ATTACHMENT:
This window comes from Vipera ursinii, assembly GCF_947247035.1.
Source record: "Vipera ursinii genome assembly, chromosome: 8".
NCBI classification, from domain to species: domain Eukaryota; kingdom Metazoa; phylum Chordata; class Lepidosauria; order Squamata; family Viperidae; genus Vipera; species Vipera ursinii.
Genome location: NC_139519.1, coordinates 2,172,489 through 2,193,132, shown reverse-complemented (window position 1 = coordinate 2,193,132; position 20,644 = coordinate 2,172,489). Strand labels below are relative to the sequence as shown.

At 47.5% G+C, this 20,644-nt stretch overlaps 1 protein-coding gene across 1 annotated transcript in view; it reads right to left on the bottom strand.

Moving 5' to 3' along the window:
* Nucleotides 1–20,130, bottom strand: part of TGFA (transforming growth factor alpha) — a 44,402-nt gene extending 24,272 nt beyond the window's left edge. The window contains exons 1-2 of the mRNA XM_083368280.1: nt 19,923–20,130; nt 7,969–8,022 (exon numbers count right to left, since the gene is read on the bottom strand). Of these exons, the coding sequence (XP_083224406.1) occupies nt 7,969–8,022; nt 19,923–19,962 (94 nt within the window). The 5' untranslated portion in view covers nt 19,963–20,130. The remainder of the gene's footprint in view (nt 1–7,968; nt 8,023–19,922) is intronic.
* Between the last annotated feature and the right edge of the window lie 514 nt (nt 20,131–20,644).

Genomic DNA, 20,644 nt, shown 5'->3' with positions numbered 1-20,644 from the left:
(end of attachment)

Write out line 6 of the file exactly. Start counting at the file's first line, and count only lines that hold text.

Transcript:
Moving 5' to 3' along the window: